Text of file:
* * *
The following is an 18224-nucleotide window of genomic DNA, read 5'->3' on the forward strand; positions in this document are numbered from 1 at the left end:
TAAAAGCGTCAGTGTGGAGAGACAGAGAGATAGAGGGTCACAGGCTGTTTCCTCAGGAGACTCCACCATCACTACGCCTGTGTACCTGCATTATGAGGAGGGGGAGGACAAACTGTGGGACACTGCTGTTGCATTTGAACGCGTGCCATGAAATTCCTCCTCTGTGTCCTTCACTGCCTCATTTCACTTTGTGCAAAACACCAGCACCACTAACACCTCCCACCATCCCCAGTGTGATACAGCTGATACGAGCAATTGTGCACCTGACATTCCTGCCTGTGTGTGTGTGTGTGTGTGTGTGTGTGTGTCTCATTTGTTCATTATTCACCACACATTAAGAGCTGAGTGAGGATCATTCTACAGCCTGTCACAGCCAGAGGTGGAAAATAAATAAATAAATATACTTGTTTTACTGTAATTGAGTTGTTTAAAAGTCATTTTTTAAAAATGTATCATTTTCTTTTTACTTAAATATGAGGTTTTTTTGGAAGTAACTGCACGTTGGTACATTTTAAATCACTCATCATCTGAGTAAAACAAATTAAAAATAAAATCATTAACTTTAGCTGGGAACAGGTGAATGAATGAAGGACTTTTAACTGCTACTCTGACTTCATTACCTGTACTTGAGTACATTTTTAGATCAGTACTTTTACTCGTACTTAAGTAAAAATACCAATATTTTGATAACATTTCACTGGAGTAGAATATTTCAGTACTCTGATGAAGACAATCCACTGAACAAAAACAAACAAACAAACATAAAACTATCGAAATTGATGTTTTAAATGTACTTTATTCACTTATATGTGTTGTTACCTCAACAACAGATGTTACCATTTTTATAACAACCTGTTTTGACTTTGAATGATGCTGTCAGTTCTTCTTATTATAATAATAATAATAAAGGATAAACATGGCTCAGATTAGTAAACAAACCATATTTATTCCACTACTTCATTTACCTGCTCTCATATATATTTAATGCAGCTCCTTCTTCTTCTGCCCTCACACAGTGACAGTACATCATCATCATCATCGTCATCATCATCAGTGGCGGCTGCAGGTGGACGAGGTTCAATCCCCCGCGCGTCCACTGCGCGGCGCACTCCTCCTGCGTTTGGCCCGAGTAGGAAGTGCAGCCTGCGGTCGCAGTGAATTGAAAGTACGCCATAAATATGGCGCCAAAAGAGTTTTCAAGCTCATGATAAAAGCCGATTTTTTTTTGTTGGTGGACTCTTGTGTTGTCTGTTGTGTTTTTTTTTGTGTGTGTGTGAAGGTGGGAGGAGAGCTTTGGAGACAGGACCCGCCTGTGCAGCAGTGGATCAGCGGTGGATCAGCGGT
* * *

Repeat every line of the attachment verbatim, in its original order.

The following is an 18224-nucleotide window of genomic DNA, read 5'->3' on the forward strand; positions in this document are numbered from 1 at the left end:
TAAAAGCGTCAGTGTGGAGAGACAGAGAGATAGAGGGTCACAGGCTGTTTCCTCAGGAGACTCCACCATCACTACGCCTGTGTACCTGCATTATGAGGAGGGGGAGGACAAACTGTGGGACACTGCTGTTGCATTTGAACGCGTGCCATGAAATTCCTCCTCTGTGTCCTTCACTGCCTCATTTCACTTTGTGCAAAACACCAGCACCACTAACACCTCCCACCATCCCCAGTGTGATACAGCTGATACGAGCAATTGTGCACCTGACATTCCTGCCTGTGTGTGTGTGTGTGTGTGTGTGTGTGTGTCTCATTTGTTCATTATTCACCACACATTAAGAGCTGAGTGAGGATCATTCTACAGCCTGTCACAGCCAGAGGTGGAAAATAAATAAATAAATATACTTGTTTTACTGTAATTGAGTTGTTTAAAAGTCATTTTTTAAAAATGTATCATTTTCTTTTTACTTAAATATGAGGTTTTTTTGGAAGTAACTGCACGTTGGTACATTTTAAATCACTCATCATCTGAGTAAAACAAATTAAAAATAAAATCATTAACTTTAGCTGGGAACAGGTGAATGAATGAAGGACTTTTAACTGCTACTCTGACTTCATTACCTGTACTTGAGTACATTTTTAGATCAGTACTTTTACTCGTACTTAAGTAAAAATACCAATATTTTGATAACATTTCACTGGAGTAGAATATTTCAGTACTCTGATGAAGACAATCCACTGAACAAAAACAAACAAACAAACATAAAACTATCGAAATTGATGTTTTAAATGTACTTTATTCACTTATATGTGTTGTTACCTCAACAACAGATGTTACCATTTTTATAACAACCTGTTTTGACTTTGAATGATGCTGTCAGTTCTTCTTATTATAATAATAATAATAAAGGATAAACATGGCTCAGATTAGTAAACAAACCATATTTATTCCACTACTTCATTTACCTGCTCTCATATATATTTAATGCAGCTCCTTCTTCTTCTGCCCTCACACAGTGACAGTACATCATCATCATCATCGTCATCATCATCAGTGGCGGCTGCAGGTGGACGAGGTTCAATCCCCCGCGCGTCCACTGCGCGGCGCACTCCTCCTGCGTTTGGCCCGAGTAGGAAGTGCAGCCTGCGGTCGCAGTGAATTGAAAGTACGCCATAAATATGGCGCCAAAAGAGTTTTCAAGCTCATGATAAAAGCCGATTTTTTTTTGTTGGTGGACTCTTGTGTTGTCTGTTGTGTTTTTTTTTGTGTGTGTGTGAAGGTGGGAGGAGAGCTTTGGAGACAGGACCCGCCTGTGCAGCAGTGGATCAGCGGTGGATCAGCGGT